Atari THE400 Mini Review: Old School Computer Video Games Are New Again

THE400 Mini is a fun nostalgia system for those looking to experience vintage computer gaming in a modern way.

Atari THE400 Mini Review: Old School Computer Video Games Are New Again

Key Takeaways

  • THE400 Mini is a nostalgic throwback modeled after the Atari 400 design and mimics some of the functionality of Atari 8-bit computers.
  • The console is a half-scale replica of the Atari 400's look and includes 25 classic games like "M.U.L.E.", "The Seven Cities of Gold", and "Asteroids."
  • THE400 Mini offers a taste of vintage gaming with a unique interface, additional customization options, and the ability to add your own games.

Back in 2018, Retro Games Ltd. released THEC64 Mini, a plug-and-play console and computer modeled on one of the best-selling computers of all time, the Commodore 64. That was followed in 2019 by a full-sized THEC64 and THEVIC20, complete with working keyboards, as well as THEA500 Mini in 2022, which miniaturized the popular Commodore Amiga 500. Now, nostalgic Atari 8-bit computer fans get to join in on the fun with THE400 Mini.

Atari THE400 Mini Review: Old School Computer Video Games Are New Again

THE400 Mini

THE400 Mini is a plug and play retro game console based on the popular Atari 8-bit computers from the late 1970s and beyond.

Resolution 1,280 x 720 Built-in Games 25 Compatiblity Atari 8-bit computers, Atari 5200 console USB-A Ports 5 Power USB-C, 5V/1A Pros

  • Easy-to-use
  • Authentic-looking mini replica
  • 25 built-in games
  • Can add more games
  • Clever joystick design


  • 25 included games may not be for everyone
  • Can be picky about USB accessories
  • Modern USB keyboard layouts don't match original Atari layouts

$120 at AmazonAtari

Design: Model Plug-and-Play

Atari THE400 Mini Review: Old School Computer Video Games Are New Again

THE400 Mini and THECXSTICK in front of a television.

Atari launched the Atari 400 and 800 computers back in 1979, eventually releasing a series of relatively minor technical updates with different case designs, including the 1200XL, 600XL, and 800XL in 1983, the 65XE, 800XE, and 130XE in 1985, and the XEGS in 1987. Atari also released a large console, the Atari 5200 SuperSystem, in 1982, that, although not directly compatible, used a similar architecture as the computer line. THE400 Mini emulates the basic functionality of all of these systems but is specifically modeled after the Atari 400 design.

Atari THE400 Mini Review: Old School Computer Video Games Are New Again

Everything that comes in the THE400 Mini box.

With so many different case designs to choose from and good arguments for each, mimicking the look of the Atari 400 in mini form is somewhat controversial. With that said, the 400 was meant as the entry-level model versus the more professional 800, complete with an initial 8K of memory and an infamous membrane keyboard, targeted more to games and light computing than its more expensive sibling.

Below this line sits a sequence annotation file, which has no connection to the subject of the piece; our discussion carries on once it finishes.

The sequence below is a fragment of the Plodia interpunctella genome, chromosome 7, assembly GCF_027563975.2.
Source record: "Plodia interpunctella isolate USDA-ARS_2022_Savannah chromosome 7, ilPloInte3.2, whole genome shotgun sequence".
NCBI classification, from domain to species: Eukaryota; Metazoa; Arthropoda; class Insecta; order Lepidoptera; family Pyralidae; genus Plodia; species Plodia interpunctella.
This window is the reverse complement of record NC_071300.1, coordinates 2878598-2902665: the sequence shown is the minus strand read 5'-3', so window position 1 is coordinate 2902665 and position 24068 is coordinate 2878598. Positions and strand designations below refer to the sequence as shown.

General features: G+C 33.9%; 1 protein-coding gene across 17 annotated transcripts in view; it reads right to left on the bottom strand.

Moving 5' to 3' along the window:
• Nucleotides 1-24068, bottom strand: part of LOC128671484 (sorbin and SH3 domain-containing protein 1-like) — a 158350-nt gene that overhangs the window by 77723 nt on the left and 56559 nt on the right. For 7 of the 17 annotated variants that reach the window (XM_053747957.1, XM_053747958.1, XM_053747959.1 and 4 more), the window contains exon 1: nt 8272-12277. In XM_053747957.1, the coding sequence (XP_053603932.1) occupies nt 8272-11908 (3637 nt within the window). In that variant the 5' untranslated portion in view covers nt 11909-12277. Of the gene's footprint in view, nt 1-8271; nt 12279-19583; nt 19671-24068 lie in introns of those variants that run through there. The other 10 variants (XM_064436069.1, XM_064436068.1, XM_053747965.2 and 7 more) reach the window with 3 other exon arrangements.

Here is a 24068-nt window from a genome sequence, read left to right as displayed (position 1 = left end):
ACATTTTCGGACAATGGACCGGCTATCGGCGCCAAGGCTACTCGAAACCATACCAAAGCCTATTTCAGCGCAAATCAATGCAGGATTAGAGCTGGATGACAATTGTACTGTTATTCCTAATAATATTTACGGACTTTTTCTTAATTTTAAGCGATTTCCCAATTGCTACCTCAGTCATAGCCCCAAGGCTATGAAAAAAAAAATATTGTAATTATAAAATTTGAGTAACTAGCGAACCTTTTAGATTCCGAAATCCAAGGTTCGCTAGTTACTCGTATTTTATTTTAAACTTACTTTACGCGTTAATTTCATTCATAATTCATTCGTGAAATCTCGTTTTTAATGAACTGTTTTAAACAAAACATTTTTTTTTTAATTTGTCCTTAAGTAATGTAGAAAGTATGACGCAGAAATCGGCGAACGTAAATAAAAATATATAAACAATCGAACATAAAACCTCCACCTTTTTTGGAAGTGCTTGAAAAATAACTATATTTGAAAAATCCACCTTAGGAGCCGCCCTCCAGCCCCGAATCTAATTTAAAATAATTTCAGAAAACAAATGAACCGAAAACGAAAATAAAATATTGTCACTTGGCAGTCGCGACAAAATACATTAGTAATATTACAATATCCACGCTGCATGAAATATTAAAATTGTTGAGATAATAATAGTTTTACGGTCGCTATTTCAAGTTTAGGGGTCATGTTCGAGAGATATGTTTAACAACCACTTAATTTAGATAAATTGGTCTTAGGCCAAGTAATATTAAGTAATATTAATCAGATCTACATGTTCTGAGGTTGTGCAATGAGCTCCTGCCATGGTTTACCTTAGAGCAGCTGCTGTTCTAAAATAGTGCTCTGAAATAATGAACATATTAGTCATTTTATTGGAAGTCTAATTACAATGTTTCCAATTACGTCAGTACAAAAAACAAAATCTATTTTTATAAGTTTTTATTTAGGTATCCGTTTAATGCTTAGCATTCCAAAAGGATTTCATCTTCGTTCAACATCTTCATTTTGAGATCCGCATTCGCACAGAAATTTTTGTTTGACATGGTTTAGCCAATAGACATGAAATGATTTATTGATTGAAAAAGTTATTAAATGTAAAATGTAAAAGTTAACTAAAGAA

Atari THE400 Mini Review: Old School Computer Video Games Are New Again

THE400 Mini on top of an original Atari 800 computer.

THE400 Mini is a wonderful half-scale replica of the Atari 400's look, from the raised borders on each keyboard key down to the sunken function keys and power indicator light. While THE400 Mini makes a great display piece, it's of course, much more than that.

Included in the box are THE400 Mini, THECXSTICK USB joystick, 6-foot HDMI cable, 6-foot USB-C to USB-A cable power cable, and a quick start guide. THE400 Mini can be powered from any standard USB-A port or power adapter that provides at least 5V/1A.

Atari THE400 Mini Review: Old School Computer Video Games Are New Again

The rear of THE400 Mini.

On the rear of THE400 Mini is a USB-A port, HDMI port, USB-C port, and power button. On the front are four additional USB-A ports. The five USB-A ports support additional controllers, memory sticks, and keyboards. Most games only support one or two players, but one of the games, "M.U.L.E.," supports up to four players at once.

Interface and Software: Retro, but Modern

Atari THE400 Mini Review: Old School Computer Video Games Are New Again


Since THE400 Mini is meant as a plug-and-play device, all functions are controlled via the included THECXSTICK. It's modeled after the original single-button Atari 2600 joystick, but updated with some new features.

Besides the eight-way joystick and single fire button, THECXSTICK adds a shoulder button towards the front right, menu, and home buttons on the front, and a four-way button ring surrounding the joystick. It's a clever way to pack needed navigational functions without changing the aesthetics of the classic design.

By pressing the menu, shoulder, and left or right ring buttons, you can switch THECXSTICK between right- or left-handed operation, respectively, with the fire button in the upper left for the former and in the upper right for the latter. Regardless of the orientation, the joystick's menu functions remain unchanged.


After firing the system up, the game carousel shows the current game title and its box art, game description, and game information icons. These icons show the number of players, favorite stars, and saved game indicators, showing how many, if any, of the four saved game slots are occupied for the selected game. Selecting display options lets you adjust the aspect ratio, enable a CRT scanline effect to make the display look more old school, or choose a different decorative frame for the game carousel. Overall, it's a well-thought-out menu system that becomes intuitive to control with just a little bit of practice with the included joystick.

THE400 Mini supports FAT32-formatted USB sticks, although I did have to try a few different brands to find one that was properly recognized. When inserting a compatible blank USB stick, a version of the BASIC programming language is installed. Similarly, THE400 Mini didn't like my wireless Logitech K400r keyboard but had no issues with a wired Razer BlackWidow V3 Pro. Not every key on a modern keyboard maps correctly to the Atari 8-bit keyboard layout, but using the legend on the Mini can provide some clues.